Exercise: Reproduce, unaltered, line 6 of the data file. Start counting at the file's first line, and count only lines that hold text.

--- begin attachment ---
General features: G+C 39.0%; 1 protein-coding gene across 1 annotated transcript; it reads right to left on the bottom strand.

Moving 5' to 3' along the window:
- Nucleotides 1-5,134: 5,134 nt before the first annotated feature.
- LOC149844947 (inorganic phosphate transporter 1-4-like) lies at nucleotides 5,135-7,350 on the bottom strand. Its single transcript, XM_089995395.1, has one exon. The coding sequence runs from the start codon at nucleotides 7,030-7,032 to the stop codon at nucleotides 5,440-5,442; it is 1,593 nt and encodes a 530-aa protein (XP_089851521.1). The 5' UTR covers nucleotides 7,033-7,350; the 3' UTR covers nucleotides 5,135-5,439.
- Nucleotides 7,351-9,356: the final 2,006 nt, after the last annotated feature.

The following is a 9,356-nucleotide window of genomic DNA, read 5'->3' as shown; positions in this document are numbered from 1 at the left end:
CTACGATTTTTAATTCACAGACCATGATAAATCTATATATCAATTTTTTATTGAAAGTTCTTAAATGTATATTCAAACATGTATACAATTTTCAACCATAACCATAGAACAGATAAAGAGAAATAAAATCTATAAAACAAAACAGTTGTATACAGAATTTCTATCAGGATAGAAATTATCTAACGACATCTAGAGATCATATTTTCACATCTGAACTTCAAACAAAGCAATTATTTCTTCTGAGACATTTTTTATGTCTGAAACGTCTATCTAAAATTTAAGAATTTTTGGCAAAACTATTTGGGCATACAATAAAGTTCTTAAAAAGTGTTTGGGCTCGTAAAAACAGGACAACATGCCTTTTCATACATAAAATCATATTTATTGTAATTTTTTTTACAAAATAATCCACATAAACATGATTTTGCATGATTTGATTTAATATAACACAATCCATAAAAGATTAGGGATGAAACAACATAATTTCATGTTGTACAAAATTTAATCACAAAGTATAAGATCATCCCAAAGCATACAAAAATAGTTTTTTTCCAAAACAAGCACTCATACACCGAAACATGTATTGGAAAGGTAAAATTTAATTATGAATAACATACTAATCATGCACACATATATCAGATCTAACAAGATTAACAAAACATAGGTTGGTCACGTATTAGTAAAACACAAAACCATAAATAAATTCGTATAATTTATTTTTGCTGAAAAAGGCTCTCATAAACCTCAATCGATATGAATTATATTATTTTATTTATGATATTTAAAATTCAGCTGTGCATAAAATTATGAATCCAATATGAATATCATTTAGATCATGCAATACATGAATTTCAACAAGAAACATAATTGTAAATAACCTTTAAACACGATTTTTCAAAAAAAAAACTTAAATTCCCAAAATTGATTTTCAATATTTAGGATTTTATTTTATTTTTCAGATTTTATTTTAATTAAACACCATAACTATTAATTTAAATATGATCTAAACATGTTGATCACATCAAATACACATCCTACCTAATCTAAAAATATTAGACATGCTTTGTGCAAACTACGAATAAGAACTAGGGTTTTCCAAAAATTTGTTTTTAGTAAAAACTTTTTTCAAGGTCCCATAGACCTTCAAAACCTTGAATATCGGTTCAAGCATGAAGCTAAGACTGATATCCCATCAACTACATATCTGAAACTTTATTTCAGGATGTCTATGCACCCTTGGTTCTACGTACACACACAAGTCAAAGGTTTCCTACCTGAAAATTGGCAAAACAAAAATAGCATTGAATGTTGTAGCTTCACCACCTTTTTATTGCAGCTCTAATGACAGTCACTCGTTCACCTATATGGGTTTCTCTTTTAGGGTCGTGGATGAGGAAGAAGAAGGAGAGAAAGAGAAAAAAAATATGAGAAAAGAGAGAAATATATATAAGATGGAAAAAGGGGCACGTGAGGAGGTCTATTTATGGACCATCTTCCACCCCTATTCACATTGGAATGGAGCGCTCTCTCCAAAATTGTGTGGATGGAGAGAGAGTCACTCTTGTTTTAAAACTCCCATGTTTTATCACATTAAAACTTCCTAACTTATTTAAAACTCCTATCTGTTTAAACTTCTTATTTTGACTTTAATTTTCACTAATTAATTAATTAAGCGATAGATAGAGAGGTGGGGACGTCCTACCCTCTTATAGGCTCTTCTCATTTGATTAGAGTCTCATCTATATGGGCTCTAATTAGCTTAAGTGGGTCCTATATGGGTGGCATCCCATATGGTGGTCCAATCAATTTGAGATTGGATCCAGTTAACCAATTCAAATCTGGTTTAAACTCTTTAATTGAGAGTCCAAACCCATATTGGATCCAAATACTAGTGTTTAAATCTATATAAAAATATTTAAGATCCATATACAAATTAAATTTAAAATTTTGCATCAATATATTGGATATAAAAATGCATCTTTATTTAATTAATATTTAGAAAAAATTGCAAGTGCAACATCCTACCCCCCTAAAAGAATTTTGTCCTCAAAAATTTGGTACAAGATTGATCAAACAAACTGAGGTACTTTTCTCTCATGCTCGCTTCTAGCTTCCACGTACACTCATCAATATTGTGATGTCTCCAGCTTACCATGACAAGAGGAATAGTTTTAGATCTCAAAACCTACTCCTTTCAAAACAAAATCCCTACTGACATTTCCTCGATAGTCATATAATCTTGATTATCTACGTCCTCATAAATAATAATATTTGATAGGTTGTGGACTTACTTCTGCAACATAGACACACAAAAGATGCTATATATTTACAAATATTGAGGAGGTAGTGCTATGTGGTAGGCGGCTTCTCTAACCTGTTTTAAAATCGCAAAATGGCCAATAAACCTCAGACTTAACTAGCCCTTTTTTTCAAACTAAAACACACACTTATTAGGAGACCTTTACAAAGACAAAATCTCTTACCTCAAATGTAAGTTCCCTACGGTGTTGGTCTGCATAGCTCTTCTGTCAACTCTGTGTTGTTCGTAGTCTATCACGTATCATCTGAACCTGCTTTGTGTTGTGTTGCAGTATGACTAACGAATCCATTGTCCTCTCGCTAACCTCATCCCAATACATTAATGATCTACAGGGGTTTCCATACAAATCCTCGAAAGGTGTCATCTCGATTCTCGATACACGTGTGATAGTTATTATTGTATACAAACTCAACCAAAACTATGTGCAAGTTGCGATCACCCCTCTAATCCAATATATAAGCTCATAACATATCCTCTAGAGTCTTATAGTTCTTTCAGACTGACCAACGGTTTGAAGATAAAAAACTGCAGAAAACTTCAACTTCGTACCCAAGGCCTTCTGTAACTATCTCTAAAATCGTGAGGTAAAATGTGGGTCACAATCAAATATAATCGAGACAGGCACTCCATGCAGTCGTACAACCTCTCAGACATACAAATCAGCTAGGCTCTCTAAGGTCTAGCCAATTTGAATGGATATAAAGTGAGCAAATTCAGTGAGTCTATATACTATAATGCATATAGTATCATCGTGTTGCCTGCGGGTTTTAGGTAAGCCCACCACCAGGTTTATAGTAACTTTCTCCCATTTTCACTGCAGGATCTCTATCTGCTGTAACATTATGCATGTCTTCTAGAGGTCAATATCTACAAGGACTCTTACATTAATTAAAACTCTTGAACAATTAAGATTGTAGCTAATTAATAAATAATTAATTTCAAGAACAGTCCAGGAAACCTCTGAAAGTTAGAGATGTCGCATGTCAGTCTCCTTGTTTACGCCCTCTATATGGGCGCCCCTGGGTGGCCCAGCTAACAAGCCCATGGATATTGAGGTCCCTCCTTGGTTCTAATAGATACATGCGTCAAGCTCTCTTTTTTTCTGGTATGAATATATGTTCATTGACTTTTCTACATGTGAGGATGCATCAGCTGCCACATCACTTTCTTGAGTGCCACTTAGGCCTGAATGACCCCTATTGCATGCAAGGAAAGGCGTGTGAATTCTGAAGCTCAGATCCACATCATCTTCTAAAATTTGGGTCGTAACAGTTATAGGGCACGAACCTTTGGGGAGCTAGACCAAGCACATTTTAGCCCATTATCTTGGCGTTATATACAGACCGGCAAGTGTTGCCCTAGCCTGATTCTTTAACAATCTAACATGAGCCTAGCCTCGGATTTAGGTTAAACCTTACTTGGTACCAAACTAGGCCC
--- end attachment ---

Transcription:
The following is a 9,356-nucleotide window of genomic DNA, read 5'->3' as shown; positions in this document are numbered from 1 at the left end: